A real team needs a determined leader

JUST as businesses have changed in the last 25 years, so have people’s attitudes to employment. It is not unusual to hear older business managers moan about the lack of loyalty staff show their employers these days. But many employers fail to realise that the changes in British business and these attitudes are actually a symptom of each other. The more creative and service-driven nature of the UK economy means that staff are a company’s most important asset.

To help out business owners, we tracked down someone who really knows about leadership: Lieutenant General Sir Robert Fry executive chairman of the army officers-turned-entrepreneurs behind the consultancy firm McKinney Rogers for five tips on building loyalty.

Fry says: “There are, of course, the basic hygiene things to consider. You have to pay your staff properly and offer rewards for good performance. But these are so basic that they are hardly worth mentioning. The more difficult part of building a team’s loyalty is not so easy to define.” Business owners, Fry says, often mistakenly think that staff only care about money. While the “bread and butter” elements of pay and conditions are important for keeping staff, building loyalty is more complex.

This tricky bit of leadership requires business owners to align personal and collective ambition.

“In the armed forces,” Fry explains “lots of people are driven out, not because of their lack of personal ambition, but the lack of national ambition for the army. The relationship between a company’s staff and managers is similar.” The leadership should try to bring into line varying desires.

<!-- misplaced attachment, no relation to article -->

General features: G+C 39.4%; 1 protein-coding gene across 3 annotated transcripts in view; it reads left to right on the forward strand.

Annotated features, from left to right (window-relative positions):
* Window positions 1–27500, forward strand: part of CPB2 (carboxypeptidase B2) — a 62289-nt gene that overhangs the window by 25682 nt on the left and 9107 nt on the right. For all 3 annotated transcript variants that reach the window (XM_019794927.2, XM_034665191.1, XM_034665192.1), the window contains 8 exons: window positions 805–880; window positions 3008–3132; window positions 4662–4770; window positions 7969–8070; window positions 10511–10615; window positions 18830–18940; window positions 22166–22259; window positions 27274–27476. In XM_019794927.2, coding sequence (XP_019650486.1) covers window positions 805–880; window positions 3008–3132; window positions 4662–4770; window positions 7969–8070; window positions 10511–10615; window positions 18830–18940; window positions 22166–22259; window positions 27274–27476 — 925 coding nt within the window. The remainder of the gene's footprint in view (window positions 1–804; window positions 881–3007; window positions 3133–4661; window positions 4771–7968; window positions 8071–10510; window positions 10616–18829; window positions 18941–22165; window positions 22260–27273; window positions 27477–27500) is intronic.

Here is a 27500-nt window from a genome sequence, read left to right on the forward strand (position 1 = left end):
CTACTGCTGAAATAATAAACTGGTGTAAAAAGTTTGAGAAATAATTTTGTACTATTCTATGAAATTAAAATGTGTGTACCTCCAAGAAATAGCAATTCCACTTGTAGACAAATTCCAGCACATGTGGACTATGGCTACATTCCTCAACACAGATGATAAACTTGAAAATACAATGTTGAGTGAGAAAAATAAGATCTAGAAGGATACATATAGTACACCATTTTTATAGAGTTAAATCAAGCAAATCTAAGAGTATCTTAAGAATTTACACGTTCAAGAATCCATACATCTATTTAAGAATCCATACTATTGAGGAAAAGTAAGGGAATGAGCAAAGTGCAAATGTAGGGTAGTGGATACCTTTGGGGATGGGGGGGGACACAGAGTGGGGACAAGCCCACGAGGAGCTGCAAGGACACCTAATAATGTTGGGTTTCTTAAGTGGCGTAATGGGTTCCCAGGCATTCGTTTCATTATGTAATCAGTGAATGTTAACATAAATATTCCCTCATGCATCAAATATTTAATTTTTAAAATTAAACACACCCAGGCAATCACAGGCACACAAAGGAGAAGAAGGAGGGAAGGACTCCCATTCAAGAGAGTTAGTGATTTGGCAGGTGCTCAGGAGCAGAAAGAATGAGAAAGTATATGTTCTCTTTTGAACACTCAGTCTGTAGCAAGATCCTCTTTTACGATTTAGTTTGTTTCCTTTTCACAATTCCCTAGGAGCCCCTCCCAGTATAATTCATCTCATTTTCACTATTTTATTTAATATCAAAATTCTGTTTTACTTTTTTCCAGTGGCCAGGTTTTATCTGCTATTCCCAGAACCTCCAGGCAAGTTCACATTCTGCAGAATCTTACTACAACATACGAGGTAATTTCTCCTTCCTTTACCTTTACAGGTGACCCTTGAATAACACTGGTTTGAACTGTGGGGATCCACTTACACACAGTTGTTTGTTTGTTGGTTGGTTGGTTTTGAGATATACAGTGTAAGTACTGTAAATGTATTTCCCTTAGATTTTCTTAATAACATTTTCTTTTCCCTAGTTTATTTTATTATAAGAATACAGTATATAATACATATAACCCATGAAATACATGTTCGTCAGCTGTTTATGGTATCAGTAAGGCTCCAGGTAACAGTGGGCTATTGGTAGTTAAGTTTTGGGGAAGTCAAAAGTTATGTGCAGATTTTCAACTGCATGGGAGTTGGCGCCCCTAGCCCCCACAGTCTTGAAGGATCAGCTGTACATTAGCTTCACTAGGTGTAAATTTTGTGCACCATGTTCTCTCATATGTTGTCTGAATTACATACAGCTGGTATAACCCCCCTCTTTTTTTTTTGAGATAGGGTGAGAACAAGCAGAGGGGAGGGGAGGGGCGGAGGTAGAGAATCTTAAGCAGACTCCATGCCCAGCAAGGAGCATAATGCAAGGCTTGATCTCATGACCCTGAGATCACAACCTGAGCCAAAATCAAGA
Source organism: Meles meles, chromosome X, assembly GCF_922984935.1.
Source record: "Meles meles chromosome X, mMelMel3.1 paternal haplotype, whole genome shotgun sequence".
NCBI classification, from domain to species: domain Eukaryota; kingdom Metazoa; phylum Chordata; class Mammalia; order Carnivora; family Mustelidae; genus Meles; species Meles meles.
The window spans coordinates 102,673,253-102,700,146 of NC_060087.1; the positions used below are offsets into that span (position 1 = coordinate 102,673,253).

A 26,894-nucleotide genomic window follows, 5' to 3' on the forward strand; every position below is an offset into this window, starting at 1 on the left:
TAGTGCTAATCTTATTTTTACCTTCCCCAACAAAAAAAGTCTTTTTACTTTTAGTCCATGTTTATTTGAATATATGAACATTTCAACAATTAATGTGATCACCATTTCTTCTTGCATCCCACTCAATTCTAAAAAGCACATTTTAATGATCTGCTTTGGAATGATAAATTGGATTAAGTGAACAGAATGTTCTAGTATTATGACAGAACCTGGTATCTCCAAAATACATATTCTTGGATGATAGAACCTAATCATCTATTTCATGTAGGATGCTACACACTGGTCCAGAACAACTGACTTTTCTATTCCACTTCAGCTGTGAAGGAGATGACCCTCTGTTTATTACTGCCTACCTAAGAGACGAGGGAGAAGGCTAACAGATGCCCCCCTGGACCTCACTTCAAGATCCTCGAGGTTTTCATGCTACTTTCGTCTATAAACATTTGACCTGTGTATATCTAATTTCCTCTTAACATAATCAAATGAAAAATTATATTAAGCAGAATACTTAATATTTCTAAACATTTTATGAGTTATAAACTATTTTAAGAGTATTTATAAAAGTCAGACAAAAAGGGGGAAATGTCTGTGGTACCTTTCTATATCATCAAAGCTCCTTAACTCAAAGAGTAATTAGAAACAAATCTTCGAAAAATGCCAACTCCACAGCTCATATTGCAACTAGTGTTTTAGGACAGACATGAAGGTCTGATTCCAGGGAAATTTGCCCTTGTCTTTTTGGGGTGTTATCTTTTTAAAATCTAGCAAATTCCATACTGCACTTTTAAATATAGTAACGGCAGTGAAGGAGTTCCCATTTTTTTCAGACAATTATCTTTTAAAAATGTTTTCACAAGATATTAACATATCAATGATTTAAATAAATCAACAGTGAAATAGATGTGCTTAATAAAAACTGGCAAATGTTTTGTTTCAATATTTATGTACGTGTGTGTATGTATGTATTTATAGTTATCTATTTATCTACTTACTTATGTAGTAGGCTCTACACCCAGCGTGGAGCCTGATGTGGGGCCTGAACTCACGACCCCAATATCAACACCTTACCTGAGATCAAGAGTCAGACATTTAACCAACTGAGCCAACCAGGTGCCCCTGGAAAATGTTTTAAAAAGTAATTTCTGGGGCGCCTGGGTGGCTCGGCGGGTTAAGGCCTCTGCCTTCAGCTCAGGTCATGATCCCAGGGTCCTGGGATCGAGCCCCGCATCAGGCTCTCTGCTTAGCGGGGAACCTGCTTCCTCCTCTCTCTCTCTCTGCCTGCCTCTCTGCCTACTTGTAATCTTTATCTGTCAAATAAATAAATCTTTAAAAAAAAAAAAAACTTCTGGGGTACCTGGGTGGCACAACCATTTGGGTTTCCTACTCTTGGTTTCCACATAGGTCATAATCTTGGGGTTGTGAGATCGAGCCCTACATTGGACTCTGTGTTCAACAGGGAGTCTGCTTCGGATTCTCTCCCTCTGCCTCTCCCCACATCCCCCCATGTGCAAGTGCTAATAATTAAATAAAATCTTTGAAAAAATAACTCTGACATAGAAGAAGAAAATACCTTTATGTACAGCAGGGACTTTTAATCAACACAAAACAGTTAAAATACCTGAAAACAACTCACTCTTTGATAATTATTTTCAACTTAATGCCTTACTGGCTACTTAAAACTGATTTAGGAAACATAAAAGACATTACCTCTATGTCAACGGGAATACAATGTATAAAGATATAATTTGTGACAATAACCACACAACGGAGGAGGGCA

“The best leaders give power away,” says Fry. “Tyrannical organisations can only ever be successful for short periods of time.” This he explains is because staff will keep leaving and they will forever be training new people.

If leaders trust their judgement and employ talented people, they should trust them with as much responsibility as they are capable of handling, says Fry. “Giving staff lots of responsibility makes them feel valued, empowered and really part of what you do.”

Fry warns that businesses that experience high turnover can reach almost legendary status within their sector. “You don’t want to have people saying they have noticed that your staff don’t stay with you long. Presuming the staff are paid properly, businesses that have lots of people leave have internal management problems and good potential employees might be deterred from joining you.”